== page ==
“Being born in the U.S., my parents raised to me to embrace and never forget my roots.”
Those roots extend to her Peace Corps service. Both her parents are extremely supportive of her choice to serve. Her mother’s family hosted Peace Corps Volunteers in Guatemala in the 1980s.
“My mom understands the beautiful relationships that blossom throughout service and the impact of the work of Peace Corps Volunteers. This unique understanding of Peace Corps service makes it a very special and prideful experience for my family.”
Karina’s service has also afforded her the opportunity to show her Colombian community how diverse the United States is. While she does not look or sound like what many expect from an American Volunteer, her duality makes it possible to for her to share parts of her American upbringing and her Guatemalan heritage.
“I grew up speaking both Spanish and English. Spanish at home with my parents and English with my friends. I am not just American nor just Guatemalan. I am both at the same time and embrace both of those parts of my identity proudly and equally.”
Edgar is a self-proclaimed Texican: a Mexican-American from Texas. He grew up in a Spanish-speaking immigrant community with other first-generation children who embraced being bicultural.
“Being a Chicano has allowed me to appreciate two societies whereby I can coexist between two cultures,” said Edgar, who is serving in Panama. “One day, I can celebrate a costumed holiday like Halloween, and the next day, remember my ancestors for Dia de los Muertos with ofrendas and alebrijes. This is my favorite part of my particular Hispanic culture: the unapologetic respect for the dead and the healthy relationship I’ve developed with the mysterious notion of death.”
Edgar is proud of his Hispanic identity and heritage. He doesn’t feel misplaced in American or Mexican societies. He feels lucky to have found a balance between both cultures.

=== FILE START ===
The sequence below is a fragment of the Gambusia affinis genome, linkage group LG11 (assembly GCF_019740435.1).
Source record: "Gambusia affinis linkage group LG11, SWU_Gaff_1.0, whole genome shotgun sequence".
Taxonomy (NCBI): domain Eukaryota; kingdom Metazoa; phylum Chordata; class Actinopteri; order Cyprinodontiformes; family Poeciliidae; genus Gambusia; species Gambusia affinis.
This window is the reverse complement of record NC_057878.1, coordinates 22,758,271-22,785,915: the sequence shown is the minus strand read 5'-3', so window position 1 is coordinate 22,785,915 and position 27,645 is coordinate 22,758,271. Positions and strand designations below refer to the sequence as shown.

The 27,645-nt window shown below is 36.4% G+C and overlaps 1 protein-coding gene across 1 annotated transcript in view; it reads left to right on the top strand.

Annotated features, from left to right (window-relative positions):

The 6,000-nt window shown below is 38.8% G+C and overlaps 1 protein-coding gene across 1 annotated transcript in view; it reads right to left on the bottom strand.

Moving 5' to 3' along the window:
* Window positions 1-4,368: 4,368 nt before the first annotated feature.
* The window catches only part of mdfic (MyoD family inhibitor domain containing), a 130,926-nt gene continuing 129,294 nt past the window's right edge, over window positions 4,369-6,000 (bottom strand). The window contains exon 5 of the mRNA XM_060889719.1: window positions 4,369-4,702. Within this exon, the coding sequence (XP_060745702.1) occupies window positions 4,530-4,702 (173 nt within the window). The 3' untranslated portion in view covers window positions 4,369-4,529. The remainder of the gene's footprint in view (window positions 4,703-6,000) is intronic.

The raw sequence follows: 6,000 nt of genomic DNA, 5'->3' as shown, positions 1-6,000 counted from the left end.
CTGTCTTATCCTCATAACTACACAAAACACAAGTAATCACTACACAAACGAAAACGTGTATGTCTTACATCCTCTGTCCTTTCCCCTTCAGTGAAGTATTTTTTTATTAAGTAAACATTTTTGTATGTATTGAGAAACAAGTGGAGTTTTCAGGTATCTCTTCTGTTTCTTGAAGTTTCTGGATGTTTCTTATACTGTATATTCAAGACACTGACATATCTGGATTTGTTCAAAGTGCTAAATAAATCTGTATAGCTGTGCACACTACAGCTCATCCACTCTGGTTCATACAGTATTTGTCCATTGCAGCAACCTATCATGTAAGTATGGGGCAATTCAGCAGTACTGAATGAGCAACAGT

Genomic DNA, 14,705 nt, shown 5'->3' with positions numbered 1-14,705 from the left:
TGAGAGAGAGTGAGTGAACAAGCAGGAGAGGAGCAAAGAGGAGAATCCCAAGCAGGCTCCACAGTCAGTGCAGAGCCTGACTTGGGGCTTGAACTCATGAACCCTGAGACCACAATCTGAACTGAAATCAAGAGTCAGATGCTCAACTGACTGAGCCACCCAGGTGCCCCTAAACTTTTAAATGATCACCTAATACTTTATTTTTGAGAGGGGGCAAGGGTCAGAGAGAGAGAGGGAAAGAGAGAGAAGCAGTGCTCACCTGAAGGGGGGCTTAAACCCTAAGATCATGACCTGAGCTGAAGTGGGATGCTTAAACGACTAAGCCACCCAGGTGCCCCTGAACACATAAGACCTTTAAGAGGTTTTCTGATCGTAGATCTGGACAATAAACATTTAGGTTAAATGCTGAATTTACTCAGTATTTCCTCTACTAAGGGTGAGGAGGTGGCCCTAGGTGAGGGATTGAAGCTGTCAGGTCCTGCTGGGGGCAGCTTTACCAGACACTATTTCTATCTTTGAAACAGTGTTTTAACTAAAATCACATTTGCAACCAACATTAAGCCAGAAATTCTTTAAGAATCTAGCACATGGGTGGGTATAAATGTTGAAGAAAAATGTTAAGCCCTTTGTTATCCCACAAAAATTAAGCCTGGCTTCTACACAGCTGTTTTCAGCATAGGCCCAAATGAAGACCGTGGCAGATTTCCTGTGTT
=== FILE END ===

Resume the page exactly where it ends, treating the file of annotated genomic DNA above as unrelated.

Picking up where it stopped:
This balance led to him having a different experience from non-Hispanic Volunteers during service. His duality and language skills have allowed him to quickly connect with his community and in ways that some of his fellow Volunteers have not.
“Within my language fluency, there’s a cultural understanding inherently shared throughout most of Latin America that I have the privilege of being privy to.”
Stephany is a Teaching English as a Foreign Language (TEFL) Volunteer in Ecuador. She’s a first-generation Mexican American who grew up watching telenovelas with her sisters and grandma and whose favorite dish is mole. There are a lot of things she loves about her Mexican heritage, but Chinelos and music are her favorites.
“My family is from Morelos, Mexico. One of the traditions in Morelos are the Chinelos, which are a group of men or women disguised in lavish costumes with masks, robes, hats, and gloves.”
Originally, Chinelos mocked Europeans and European traditions from the colonial period.
“Today, they serve not only as a representation of our honor and pride for our heritage, but as a form of entertainment at weddings, quinceañeras, parties, etc. Chinelos dance to traditional Mexican music, which is also a part of my Hispanic culture that I love," Stephany said. "From bandas to corridos to norteñas and rancheras, our music offers something for everyone to love.”
Being bicultural allows Stephany to expand others’ perspectives. She’s able to introduce people to a culture they weren’t familiar with before just by sharing a bit about herself. It happened while she was back home in Georgia, and it happens now during service in Ecuador.
“While host country nationals are excited to learn about my American culture, I get asked just as many questions about my Mexican culture,” she said. “I get asked how spicy I like … my food, as well as if I listen to Peso Pluma. Host country nationals and I share many similarities, yet there are so many differences, so it’s fun to see how the cultures coincide.”